One Farmer’s Pest Is Another Farmer’s Pesticide: Ants Excel at Killing Other Bugs
There’s a reason why the lowly ant is one of the few insects to have achieved superhero status on the big screen. Ants are incredibly strong for their size, work together to do everything from feeding and building the colony to enslaving other ants, and use chemicals to communicate with one another. Now, ants may bring their superhero skills to the real world, providing sustainable pest control on farms.
A new study in the Journal of Applied Ecology found that not only were ants able to lower pest populations on many crops but that could also lead to a higher harvest as a result. Joachim Offenberg, the study’s author, mostly focused on weaver ants but writes that these ants, found in parts of Africa, Asia, and Australia, “share beneficial traits with almost 13,000 other ant species and are unlikely to be unique in their properties as control agents.”
The steps a farmer needs to take before the ants will go to work are fairly simple. In the case of weaver ants, which live in trees, farmers have to first install the colonies and then provide a means of “transportation” between one tree and another. This can take the form of strings or poles. The trees also have to be pruned to keep neighboring ant colonies from finding and attacking one another. From there, farmers just need to wait for the ants to kick any intruding pests out of their new home.
Offenberg points out that ants comprise “one third of all insect biomass,” and ants live on every continent except Antarctica, making it easy to find a local species that will work for the farmer. As anyone whose backyard barbecue or picnic has been interrupted by ants knows, there are plenty of them to go around. Their ability to communicate and work together, in addition to their somewhat territorial nature, also makes them likely to attack a wide range of other insects. And they’re cheap. On an Australian cashew plantation, setting up ant colonies costs about half as much as chemical insecticides, while “yields were 49 percent higher.”
Using natural predators to control harmful pests is not a new philosophy—Chinese citrus farmers used ants to protect their orchards as early as 300 B.C. Ladybugs are often employed by backyard gardeners to control aphid problems. Wasps can be used to fight off caterpillar problems. Starting in the 1950s, when the modern era of chemical-heavy farming began, agricultural departments started getting more serious about using natural pest controls, developing both biological controls and the more ecology-focused integrated pest management approach. Predator insects have averted a number of agricultural disasters over the years.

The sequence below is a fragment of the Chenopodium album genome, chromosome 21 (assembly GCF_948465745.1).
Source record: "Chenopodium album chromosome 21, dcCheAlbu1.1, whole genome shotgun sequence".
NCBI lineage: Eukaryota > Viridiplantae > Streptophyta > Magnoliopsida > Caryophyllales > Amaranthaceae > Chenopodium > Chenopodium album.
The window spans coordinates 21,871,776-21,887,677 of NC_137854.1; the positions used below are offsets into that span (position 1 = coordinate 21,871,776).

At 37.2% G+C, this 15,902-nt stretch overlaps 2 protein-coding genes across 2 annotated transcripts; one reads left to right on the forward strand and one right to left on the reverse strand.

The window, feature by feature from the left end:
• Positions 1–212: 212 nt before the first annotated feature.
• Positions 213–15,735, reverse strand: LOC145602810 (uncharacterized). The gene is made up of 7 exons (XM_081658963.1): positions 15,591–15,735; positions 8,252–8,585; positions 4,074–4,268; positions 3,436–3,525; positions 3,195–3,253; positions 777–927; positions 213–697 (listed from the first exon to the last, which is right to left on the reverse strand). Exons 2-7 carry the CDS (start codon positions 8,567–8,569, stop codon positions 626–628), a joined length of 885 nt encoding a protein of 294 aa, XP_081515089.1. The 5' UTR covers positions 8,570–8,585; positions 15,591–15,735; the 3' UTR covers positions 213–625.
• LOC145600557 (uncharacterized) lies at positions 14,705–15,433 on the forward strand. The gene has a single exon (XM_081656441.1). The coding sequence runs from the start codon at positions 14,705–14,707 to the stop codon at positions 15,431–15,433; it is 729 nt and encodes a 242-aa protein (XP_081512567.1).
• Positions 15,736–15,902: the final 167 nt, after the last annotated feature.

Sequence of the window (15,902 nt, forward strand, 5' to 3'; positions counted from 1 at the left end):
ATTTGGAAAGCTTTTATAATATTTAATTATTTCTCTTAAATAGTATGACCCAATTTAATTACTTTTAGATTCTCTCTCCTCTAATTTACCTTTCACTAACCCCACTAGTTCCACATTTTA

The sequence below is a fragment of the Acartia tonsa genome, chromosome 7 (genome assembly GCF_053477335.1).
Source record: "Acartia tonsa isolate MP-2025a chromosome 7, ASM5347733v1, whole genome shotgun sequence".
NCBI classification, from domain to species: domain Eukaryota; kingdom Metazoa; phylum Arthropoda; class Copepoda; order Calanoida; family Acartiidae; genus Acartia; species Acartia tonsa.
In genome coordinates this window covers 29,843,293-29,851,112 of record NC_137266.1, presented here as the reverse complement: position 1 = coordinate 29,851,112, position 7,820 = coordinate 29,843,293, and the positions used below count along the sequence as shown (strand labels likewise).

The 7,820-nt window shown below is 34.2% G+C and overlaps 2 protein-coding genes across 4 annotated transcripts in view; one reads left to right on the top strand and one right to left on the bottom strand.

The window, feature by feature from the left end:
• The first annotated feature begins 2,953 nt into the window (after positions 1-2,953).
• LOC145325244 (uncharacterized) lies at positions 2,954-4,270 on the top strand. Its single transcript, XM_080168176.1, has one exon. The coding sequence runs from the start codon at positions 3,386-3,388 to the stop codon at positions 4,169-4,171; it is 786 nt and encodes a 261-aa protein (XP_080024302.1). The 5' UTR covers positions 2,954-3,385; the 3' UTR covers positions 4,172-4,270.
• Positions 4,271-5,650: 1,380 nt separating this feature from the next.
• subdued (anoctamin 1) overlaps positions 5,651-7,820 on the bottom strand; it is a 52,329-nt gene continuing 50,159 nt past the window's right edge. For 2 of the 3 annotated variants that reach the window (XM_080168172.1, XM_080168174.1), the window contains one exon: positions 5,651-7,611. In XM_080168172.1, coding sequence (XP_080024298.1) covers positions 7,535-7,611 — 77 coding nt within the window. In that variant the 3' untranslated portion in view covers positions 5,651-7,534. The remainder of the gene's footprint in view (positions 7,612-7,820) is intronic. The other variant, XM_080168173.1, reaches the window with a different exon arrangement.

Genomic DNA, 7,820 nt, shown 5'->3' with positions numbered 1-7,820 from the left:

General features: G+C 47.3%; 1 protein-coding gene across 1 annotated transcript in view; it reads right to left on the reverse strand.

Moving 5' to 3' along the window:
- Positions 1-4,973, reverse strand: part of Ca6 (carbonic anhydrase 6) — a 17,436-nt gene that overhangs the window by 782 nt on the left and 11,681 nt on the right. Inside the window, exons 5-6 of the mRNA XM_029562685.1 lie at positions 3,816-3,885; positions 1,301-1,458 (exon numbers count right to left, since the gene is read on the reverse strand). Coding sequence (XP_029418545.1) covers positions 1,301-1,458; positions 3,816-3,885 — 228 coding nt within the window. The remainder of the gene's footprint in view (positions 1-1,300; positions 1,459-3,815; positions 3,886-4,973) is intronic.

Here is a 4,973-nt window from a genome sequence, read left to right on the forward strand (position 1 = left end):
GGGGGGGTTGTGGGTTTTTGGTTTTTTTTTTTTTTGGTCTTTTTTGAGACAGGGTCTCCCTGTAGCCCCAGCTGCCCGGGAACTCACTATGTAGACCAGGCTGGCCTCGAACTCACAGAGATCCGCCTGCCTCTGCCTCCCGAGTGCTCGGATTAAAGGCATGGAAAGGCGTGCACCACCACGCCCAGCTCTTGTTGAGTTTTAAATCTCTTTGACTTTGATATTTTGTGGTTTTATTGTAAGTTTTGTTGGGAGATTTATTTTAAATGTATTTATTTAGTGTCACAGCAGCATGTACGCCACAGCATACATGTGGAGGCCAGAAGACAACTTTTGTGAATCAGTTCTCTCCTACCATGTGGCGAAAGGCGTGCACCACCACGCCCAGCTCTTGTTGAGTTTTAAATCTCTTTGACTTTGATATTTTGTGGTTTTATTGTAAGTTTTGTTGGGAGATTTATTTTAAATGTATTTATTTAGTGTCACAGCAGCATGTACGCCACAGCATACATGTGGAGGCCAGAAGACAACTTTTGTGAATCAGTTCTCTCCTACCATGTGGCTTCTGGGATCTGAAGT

In 1986, The Associated Press reported that wasps had been employed to curb populations of the über-destructive alfalfa weevil in the Northeast. Between 1959 and 1980, the use of these wasps caused a 73 percent decrease in the use of chemical pesticides and a savings of $8 million a year. In some states, wasps cut out the need for other forms of pest control entirely.
Even further back, in the 1880s, a small pest known as the cottony cushion scale attacked California’s citrus industry with a vengeance. The University of California’s Department of Agricultural Resources notes, “Efforts at controlling this pest resulted in one of the earliest and most impressive examples of classical biological control.” Imported all the way from Australia, the vedalia beetle, the cottony cushion scale’s natural enemy, managed to save the orchards and is still employed today.
With more than 5 billion pounds of pesticides used around the world in 2007, and around 20 percent of that being applied in the United States, integrated pest management is by no means about to disrupt chemical pest controls—but with increased understanding of the damage that pesticides can have on wildlife and humans alike, using ants instead of sprays starts looking preferable.
The main issue with using natural predators in modern agriculture is that they can also be affected by the application of chemical pest controls. Insect growth regulators or the neonicotinoids that are so harmful to honeybee populations, can kill off “good bugs,” leaving room for the bad ones to take over once again. In the case of ants, there is still a long way to go in testing best management practices. However, Offenberg mentions that in developing countries where farmers often have more time than money, a low-cost option that requires some tweaking and observation could be a perfect solution.